For seniors, minimalism can be the perfect lifestyle for them to live.
Being older makes life a lot harder to go through. Think about how hard it is for your grandparents. Or if you’re a senior reading this, you already know. The aches you wake up with. Not getting around as quickly. Getting tired more easily.
Basically, being old can really suck sometimes.
But living to old age should be more of a blessing and less of a burden. And through following the teachings and practices of minimalism, it can be.
What do seniors want?
When I think about what seniors want, I think about my grandparents. They spend most of their days at home, in church, or going out for a walk. And most of all, they really enjoy time with family.
Simple living for seniors isn’t an entirely foreign concept. In a way, seniors are already practicing some minimalism in their life. Because they seek after what’s meaningful to them. They take it easier more, and just try to enjoy the simple pleasures.
What can minimalism and simple living offer seniors?
Minimalism and simple living can offer seniors many benefits. For example, minimalism can help seniors have a much easier life physically. As I talked about earlier, old age can be tough on the body. Lots of work can tire seniors faster than other age groups.
So with less things, seniors won’t have to move things around as much. And they don’t have to go through the daily tasks of cleaning as much. The less they have to take care of, the better. And they can also have less of a hard time finding things too.
We all know how tough memory can be for older folks. So with everything organized and simplified, that can help decrease that challenge. Overall, with less to physically and mentally deal with, that’s less stress and anxiety. And that can help our seniors live longer.
Minimalism can help seniors with retirement
The economy is up and down these days. Who knows how much social security is going to be left for future seniors? Add to that, people are living longer and longer. My own living grandparents are in their 80’s and 90’s.
So having money saved for retirement is more important than ever. And minimalism can help seniors do that. Because minimalism leads people to buy less. And it also leads people to spend money more wisely, only spending on items or experiences that are meaningful.
In addition, seniors giving away the things they don’t need helps them have more money. The items can be sold, or if the item is just given away, it’s a less of cost to deal with. Because you don’t have to spend money maintaining or cleaning it.
Lastly, with more time spent focusing on new hobbies and passions, seniors can possibly create things that people might want to buy. That gives them new purpose that can stay with them for the rest of their lives. A minimalist retirement lifestyle can be the best way to retire.
Older minimalists can relieve the burden of death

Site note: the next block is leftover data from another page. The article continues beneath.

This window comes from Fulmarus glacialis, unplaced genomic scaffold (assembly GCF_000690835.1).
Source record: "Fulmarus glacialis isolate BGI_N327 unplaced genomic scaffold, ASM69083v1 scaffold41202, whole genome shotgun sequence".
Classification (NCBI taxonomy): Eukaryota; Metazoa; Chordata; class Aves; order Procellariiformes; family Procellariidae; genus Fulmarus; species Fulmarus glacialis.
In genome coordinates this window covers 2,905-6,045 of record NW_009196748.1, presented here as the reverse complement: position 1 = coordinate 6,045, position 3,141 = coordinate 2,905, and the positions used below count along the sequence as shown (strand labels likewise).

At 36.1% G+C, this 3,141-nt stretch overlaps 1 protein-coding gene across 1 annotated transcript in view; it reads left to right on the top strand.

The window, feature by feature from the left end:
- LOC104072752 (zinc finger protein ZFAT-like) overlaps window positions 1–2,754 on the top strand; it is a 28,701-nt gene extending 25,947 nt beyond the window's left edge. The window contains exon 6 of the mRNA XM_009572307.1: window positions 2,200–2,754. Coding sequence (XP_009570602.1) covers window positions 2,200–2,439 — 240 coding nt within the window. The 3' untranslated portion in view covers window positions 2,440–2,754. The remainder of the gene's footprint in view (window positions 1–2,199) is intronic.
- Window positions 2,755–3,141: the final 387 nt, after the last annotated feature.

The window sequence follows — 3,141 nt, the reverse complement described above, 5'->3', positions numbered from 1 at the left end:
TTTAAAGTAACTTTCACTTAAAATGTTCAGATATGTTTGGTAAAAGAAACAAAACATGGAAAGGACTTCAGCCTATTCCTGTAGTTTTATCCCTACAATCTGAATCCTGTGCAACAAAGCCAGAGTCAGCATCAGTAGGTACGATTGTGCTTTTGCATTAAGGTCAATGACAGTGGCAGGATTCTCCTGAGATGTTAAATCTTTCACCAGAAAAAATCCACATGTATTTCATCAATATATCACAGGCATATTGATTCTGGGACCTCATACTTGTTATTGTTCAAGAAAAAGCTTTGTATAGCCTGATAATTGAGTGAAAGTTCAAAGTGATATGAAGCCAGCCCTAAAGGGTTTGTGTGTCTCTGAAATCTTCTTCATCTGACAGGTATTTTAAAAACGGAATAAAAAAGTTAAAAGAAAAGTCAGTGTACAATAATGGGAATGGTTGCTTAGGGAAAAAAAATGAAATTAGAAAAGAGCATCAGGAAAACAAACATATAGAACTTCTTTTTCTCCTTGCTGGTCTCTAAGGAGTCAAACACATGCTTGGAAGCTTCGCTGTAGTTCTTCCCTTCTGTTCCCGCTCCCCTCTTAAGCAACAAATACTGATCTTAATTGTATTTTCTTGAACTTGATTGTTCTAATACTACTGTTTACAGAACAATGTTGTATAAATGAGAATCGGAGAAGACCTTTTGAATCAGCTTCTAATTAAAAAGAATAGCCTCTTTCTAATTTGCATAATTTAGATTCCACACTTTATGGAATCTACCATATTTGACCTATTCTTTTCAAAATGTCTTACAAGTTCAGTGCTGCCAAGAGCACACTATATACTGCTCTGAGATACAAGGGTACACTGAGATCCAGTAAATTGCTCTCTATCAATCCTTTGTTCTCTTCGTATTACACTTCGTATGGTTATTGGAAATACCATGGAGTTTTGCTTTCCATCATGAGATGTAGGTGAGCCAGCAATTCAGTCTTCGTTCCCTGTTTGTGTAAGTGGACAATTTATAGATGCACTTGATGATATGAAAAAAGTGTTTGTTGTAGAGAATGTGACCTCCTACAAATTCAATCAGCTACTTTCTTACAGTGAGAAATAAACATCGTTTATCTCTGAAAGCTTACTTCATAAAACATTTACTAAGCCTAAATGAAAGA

One of the best motivations for a senior to start minimalist living is helping their family. Seniors are very aware of their life getting closer to the end. They know they’re going to die eventually. And with death comes all the things that are left behind.
I talked about this in an earlier post on why it’s important to talk about death as a minimalist. Often seniors will leave behind a house and a bunch of items filled in it. And sometimes other unexpected issues can come up.
Minimalism can help relieve the burden of death on a senior’s next of kin. First, there can be less items to deal with. Second, if you’re a senior, you can instruct them what to do with those items. That can be the biggest part of the stress a family can deal with.
Should I give away this? Should I keep that? What would they have wanted me to do? You can spare them all of those questions by leaving a documented up to date will. In addition, perhaps you can tell them what to do with your remains to save trouble to.
One family agreed to sell what they could, recycle and give away the rest, and clean up the house to sell. Some minimalist seniors even decide to just rent a place to stay. It’s smaller and easier for them to manage, and less trouble for the family after they pass.
My girlfriend isn’t a senior yet, but recently in a conversation about death, she told me she wanted to be cremated. She wants to save her family the time, money, and stress of having a funeral, which can be expensive.
As you can see, whatever plans are decided, it can be an act of love for a senior to practice minimalism as they get closer to death.
Minimalism reminds seniors they don’t have to live in regret
The purpose of minimalism beyond decluttering is finding meaning in life. Doing what you truly enjoy and living out your purpose. Some seniors can look back on their past and think it’s too late to live their dreams.
Or that they missed out on their chance to do something great in life. But minimalism can remind seniors that they don’t have to live in regret.
Through minimalism, millions of people have discovered true meaning and purpose in their lives. They’re finally living out the life they’ve wanted. A senior can get that same feeling too.
By removing the unnecessary clutter, a senior can focus back on what they really want, and use the rest of their life to pursue it.
Minimalism for seniors
Minimalism for seniors can mean a lot of different things. For some, it could be moving into a smaller place. For others, it could be trading all their possessions and traveling around the world.
Whatever that version of minimalism is, a senior can benefit from letting go of the clutter. Through improved health, increased finances, more focus on passions, and more family time, minimalism proves to be the perfect lifestyle for a senior to adopt.
Whether you start being a minimalist after 50, 60, 70, 80, 90, or even 100, it’s never too late to start a minimalist lifestyle. You can start now, and become happier today.